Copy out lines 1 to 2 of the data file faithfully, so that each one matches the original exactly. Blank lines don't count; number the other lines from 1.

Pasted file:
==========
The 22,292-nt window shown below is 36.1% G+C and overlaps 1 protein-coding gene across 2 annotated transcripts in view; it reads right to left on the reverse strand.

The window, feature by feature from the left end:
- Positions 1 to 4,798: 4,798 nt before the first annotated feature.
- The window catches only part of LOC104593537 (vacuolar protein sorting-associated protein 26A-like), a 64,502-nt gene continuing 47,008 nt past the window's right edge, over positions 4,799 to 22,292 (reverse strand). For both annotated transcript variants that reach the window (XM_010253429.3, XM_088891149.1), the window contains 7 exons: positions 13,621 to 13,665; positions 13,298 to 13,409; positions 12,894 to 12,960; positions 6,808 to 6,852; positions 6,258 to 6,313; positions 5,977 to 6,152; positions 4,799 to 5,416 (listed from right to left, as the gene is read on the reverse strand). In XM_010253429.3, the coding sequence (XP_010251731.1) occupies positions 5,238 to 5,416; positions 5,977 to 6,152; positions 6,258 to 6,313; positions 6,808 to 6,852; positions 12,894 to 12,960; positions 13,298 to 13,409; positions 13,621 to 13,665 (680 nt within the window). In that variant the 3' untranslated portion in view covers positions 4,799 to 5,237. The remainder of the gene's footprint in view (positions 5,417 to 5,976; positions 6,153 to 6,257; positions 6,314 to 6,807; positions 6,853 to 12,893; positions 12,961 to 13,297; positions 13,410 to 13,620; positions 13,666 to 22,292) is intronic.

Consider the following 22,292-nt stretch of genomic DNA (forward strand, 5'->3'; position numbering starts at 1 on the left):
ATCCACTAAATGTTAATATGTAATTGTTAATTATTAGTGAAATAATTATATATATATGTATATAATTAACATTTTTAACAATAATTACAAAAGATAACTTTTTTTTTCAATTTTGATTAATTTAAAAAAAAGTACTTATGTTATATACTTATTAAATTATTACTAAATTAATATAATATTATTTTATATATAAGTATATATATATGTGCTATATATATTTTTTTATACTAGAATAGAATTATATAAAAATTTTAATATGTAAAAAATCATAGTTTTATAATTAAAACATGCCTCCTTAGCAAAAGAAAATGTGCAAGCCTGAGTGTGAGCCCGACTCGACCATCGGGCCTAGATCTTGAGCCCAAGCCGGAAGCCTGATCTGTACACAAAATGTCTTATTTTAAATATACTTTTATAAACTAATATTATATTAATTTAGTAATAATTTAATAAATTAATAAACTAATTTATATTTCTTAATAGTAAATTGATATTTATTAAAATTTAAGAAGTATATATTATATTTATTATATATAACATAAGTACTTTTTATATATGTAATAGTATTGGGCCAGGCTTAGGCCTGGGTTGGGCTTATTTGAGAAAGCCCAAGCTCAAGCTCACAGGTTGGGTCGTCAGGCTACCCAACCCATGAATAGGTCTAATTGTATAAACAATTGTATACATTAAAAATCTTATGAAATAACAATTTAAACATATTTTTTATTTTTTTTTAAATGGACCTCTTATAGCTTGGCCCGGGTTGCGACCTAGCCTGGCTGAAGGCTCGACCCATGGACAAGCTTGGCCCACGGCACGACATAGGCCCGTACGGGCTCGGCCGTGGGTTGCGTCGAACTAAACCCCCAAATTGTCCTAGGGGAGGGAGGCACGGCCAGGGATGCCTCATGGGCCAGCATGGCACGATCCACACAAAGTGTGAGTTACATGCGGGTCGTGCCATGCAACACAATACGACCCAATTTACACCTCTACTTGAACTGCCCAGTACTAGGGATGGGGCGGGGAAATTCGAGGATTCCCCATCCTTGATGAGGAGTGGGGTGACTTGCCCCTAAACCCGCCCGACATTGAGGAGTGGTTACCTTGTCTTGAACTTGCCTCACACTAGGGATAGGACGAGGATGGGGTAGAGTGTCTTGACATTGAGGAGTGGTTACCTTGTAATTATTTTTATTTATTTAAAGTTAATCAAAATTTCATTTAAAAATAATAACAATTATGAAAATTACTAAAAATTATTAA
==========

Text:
The 22,292-nt window shown below is 36.1% G+C and overlaps 1 protein-coding gene across 2 annotated transcripts in view; it reads right to left on the reverse strand.

The window, feature by feature from the left end: